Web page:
Jesse Jackson peaked with his ultimate shakedown, the Wall Street Project. As summed up by black securities magnate Harold Doley, Jr., Jackson acted as "civil rights entrepreneur" who "leveraged several million African-Americans … just to benefit a few of his friends," most of whom were already multimillionaires. Threatening boycotts and demonization, Jackson bullied companies into millions in concessions that he "recommended" go to his friends. Middle-class and impoverished blacks derived no benefit.
Shakedown offers one shining example of a CEO who stood up to Jackson. T.J. Rodgers’ Cypress Semiconductor had an excellent race record when Jackson arrived in the Silicon Valley. On the verge of surrender, Rodgers decided to fight. He contacted other black leaders and learned that Jackson used the black many to benefit his own black few. Rodgers decried Jackson’s absurdity and challenged him to a debate. Jackson never answered the call. Unfortunately, most corporate chieftans are cowards.
Evidencing his true values, Jackson has frequently refused to help ordinary, less affluent blacks. By his own admission, Jackson’s game is pay-to-play. For example, farm activist and former NAACP official Eddie Slaughter contacted Jackson seeking assistance in forestalling black farm bankruptcies possibly caused by Department of Agriculture misconduct. Despite such a compelling cause, Jackson insisted on a six-figure payment. Miffed, Slaughter labeled Jackson a "poverty pimp" who exploits black poverty to enrich himself and his cronies.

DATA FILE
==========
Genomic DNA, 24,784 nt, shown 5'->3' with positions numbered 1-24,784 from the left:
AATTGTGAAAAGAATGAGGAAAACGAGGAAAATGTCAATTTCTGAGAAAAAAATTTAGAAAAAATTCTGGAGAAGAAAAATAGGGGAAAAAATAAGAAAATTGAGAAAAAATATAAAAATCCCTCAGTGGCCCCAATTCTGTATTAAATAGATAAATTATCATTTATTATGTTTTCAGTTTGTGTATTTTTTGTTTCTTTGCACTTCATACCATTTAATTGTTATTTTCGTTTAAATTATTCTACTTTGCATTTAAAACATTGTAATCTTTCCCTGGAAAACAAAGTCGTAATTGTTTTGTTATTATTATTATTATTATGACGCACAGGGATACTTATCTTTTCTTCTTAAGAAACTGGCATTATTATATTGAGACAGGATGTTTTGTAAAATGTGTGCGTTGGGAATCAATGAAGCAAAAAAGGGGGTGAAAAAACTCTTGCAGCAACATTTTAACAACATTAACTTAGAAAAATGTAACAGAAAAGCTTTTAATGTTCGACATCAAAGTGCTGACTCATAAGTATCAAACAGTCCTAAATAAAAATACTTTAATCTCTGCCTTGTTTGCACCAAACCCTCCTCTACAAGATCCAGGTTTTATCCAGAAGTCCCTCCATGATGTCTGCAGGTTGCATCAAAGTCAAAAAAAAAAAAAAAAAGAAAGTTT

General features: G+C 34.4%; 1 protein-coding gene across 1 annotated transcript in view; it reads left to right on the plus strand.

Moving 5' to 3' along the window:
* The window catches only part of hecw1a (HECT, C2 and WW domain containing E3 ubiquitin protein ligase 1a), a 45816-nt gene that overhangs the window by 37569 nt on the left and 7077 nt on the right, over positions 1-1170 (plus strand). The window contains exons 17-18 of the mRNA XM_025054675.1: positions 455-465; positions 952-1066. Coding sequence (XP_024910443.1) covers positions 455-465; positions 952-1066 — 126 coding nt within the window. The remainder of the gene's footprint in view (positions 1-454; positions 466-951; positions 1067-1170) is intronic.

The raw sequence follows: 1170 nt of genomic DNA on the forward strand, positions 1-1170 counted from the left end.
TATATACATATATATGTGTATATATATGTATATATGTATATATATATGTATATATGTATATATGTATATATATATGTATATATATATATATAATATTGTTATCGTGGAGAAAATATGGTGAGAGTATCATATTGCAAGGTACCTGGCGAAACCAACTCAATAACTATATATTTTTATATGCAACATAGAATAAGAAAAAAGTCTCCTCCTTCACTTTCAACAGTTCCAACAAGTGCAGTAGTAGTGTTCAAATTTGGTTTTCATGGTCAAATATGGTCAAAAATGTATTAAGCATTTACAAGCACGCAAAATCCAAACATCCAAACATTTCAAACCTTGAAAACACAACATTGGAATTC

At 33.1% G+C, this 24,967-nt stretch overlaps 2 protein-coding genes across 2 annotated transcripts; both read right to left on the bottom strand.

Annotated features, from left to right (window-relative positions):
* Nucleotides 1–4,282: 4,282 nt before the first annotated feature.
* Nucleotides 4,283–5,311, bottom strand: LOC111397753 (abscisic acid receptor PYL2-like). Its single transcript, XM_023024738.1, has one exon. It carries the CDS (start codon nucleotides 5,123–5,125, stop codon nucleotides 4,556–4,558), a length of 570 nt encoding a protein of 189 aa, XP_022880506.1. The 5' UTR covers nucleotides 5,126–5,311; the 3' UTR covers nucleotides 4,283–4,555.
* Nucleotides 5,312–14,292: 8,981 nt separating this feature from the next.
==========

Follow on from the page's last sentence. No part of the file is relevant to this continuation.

Not content to sully the American racial landscape, Jackson also disgraced himself by supporting military strongmen who crushed democracy and its supporters in Nigeria. Through his relationship with General Babangida, Jackson "helped spread oil contracts to his friends and associates," according to a human rights activist. After Babangida cancelled free elections in 1993, Jackson kept a low profile, earning himself "scorn from Nigerian pro-democracy groups" convinced that Jackson was hedging to keep his business options open should another military government ascend. While subsequent military ruler Sani Abacha brutally cracked down on democracy, Jackson argued against sanctions and later played the race card to defend Abacha’s execution of a playwright and several other dissidents. Jesse’s son Jonathan later received a Nigerian oil contract, though probably not his first.